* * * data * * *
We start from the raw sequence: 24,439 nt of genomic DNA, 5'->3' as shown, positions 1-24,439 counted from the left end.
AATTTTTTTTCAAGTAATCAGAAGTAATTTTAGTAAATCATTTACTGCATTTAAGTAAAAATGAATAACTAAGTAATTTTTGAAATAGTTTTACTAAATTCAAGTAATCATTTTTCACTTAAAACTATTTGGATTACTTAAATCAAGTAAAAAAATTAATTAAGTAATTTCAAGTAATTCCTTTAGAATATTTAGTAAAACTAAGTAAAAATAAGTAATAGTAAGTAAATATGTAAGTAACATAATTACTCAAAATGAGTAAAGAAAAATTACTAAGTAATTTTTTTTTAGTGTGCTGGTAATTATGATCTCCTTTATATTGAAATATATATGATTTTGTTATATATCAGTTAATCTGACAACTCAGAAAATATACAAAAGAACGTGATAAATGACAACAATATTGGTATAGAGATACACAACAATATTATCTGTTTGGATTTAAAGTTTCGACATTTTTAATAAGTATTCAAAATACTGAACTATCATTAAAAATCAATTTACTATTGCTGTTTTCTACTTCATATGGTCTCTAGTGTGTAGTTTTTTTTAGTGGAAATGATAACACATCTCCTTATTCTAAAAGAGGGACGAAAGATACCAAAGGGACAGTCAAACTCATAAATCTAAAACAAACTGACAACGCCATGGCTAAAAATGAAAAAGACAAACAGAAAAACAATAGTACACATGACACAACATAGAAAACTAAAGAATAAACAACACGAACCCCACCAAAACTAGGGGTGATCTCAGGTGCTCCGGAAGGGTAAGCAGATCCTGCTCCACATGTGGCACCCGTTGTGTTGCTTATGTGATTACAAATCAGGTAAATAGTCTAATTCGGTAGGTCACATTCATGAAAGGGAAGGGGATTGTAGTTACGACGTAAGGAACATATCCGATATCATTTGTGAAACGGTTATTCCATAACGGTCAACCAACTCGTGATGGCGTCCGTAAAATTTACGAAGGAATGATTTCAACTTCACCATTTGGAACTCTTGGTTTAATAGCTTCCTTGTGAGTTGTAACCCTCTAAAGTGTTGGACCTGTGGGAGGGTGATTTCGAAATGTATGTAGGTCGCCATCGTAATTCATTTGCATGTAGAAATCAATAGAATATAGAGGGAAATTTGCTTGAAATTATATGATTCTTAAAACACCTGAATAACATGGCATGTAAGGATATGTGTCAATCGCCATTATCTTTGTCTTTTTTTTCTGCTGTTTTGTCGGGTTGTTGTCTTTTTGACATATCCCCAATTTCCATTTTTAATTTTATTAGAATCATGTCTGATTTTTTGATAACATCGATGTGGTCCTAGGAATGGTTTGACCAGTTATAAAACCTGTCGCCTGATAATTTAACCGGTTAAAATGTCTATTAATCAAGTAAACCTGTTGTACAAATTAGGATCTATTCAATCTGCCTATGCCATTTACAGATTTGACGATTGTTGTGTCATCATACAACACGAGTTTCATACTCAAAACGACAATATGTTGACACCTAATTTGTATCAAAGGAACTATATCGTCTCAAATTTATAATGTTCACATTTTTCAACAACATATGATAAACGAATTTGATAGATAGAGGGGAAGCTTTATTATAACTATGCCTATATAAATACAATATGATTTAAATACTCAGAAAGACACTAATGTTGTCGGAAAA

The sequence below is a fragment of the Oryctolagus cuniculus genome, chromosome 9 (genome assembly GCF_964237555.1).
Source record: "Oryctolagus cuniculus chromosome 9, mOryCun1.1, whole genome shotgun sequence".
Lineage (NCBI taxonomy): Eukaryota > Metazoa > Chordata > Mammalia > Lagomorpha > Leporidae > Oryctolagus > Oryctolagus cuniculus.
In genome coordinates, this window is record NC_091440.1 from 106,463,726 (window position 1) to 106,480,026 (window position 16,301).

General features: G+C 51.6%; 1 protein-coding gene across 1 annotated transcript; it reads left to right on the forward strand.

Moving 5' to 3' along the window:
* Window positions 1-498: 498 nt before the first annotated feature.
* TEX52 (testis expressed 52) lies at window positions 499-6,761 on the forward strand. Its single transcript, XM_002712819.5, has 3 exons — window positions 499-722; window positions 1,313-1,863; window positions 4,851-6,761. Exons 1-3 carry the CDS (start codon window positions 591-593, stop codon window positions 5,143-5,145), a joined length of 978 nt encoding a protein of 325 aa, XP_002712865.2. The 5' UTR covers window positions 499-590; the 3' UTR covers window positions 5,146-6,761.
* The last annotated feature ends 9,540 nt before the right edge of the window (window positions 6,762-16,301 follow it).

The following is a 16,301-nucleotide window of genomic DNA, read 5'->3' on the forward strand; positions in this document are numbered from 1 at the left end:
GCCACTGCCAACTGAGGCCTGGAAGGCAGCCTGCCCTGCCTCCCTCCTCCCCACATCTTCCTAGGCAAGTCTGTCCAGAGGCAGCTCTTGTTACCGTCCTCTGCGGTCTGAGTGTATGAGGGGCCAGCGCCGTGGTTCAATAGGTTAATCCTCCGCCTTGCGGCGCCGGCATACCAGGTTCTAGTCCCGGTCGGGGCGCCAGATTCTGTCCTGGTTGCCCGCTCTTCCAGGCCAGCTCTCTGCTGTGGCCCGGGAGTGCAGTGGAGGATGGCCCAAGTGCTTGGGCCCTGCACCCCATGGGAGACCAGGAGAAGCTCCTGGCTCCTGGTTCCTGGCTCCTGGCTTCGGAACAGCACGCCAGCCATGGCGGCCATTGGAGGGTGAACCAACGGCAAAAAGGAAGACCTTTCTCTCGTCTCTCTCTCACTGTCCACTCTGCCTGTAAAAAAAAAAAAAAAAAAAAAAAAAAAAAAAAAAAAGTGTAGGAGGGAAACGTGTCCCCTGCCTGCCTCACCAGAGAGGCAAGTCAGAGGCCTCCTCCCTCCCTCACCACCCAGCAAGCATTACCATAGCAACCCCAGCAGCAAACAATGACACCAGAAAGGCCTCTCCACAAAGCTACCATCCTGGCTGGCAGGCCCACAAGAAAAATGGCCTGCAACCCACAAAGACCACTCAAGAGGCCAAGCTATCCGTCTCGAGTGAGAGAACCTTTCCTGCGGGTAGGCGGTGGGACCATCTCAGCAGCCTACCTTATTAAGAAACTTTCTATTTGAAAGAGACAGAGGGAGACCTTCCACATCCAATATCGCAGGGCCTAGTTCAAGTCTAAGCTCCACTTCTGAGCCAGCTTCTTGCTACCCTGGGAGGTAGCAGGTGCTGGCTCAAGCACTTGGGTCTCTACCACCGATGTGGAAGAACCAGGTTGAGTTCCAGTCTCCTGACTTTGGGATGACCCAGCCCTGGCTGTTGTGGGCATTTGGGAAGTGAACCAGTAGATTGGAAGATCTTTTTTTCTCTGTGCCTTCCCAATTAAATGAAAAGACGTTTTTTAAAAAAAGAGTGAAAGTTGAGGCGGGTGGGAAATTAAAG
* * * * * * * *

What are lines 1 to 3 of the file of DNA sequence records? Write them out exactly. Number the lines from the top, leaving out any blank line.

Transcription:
We start from the raw sequence: 24,439 nt of genomic DNA, 5'->3' as shown, positions 1-24,439 counted from the left end.
AATTTTTTTTCAAGTAATCAGAAGTAATTTTAGTAAATCATTTACTGCATTTAAGTAAAAATGAATAACTAAGTAATTTTTGAAATAGTTTTACTAAATTCAAGTAATCATTTTTCACTTAAAACTATTTGGATTACTTAAATCAAGTAAAAAAATTAATTAAGTAATTTCAAGTAATTCCTTTAGAATATTTAGTAAAACTAAGTAAAAATAAGTAATAGTAAGTAAATATGTAAGTAACATAATTACTCAAAATGAGTAAAGAAAAATTACTAAGTAATTTTTTTTTAGTGTGCTGGTAATTATGATCTCCTTTATATTGAAATATATATGATTTTGTTATATATCAGTTAATCTGACAACTCAGAAAATATACAAAAGAACGTGATAAATGACAACAATATTGGTATAGAGATACACAACAATATTATCTGTTTGGATTTAAAGTTTCGACATTTTTAATAAGTATTCAAAATACTGAACTATCATTAAAAATCAATTTACTATTGCTGTTTTCTACTTCATATGGTCTCTAGTGTGTAGTTTTTTTTAGTGGAAATGATAACACATCTCCTTATTCTAAAAGAGGGACGAAAGATACCAAAGGGACAGTCAAACTCATAAATCTAAAACAAACTGACAACGCCATGGCTAAAAATGAAAAAGACAAACAGAAAAACAATAGTACACATGACACAACATAGAAAACTAAAGAATAAACAACACGAACCCCACCAAAACTAGGGGTGATCTCAGGTGCTCCGGAAGGGTAAGCAGATCCTGCTCCACATGTGGCACCCGTTGTGTTGCTTATGTGATTACAAATCAGGTAAATAGTCTAATTCGGTAGGTCACATTCATGAAAGGGAAGGGGATTGTAGTTACGACGTAAGGAACATATCCGATATCATTTGTGAAACGGTTATTCCATAACGGTCAACCAACTCGTGATGGCGTCCGTAAAATTTACGAAGGAATGATTTCAACTTCACCATTTGGAACTCTTGGTTTAATAGCTTCCTTGTGAGTTGTAACCCTCTAAAGTGTTGGACCTGTGGGAGGGTGATTTCGAAATGTATGTAGGTCGCCATCGTAATTCATTTGCATGTAGAAATCAATAGAATATAGAGGGAAATTTGCTTGAAATTATATGATTCTTAAAACACCTGAATAACATGGCATGTAAGGATATGTGTCAATCGCCATTATCTTTGTCTTTTTTTTCTGCTGTTTTGTCGGGTTGTTGTCTTTTTGACATATCCCCAATTTCCATTTTTAATTTTATTAGAATCATGTCTGATTTTTTGATAACATCGATGTGGTCCTAGGAATGGTTTGACCAGTTATAAAACCTGTCGCCTGATAATTTAACCGGTTAAAATGTCTATTAATCAAGTAAACCTGTTGTACAAATTAGGATCTATTCAATCTGCCTATGCCATTTACAGATTTGACGATTGTTGTGTCATCATACAACACGAGTTTCATACTCAAAACGACAATATGTTGACACCTAATTTGTATCAAAGGAACTATATCGTCTCAAATTTATAATGTTCACATTTTTCAACAACATATGATAAACGAATTTGATAGATAGAGGGGAAGCTTTATTATAACTATGCCTATATAAATACAATATGATTTAAATACTCAGAAAGACACTAATGTTGTCGGAAAA

The sequence below is a fragment of the Oryctolagus cuniculus genome, chromosome 9 (genome assembly GCF_964237555.1).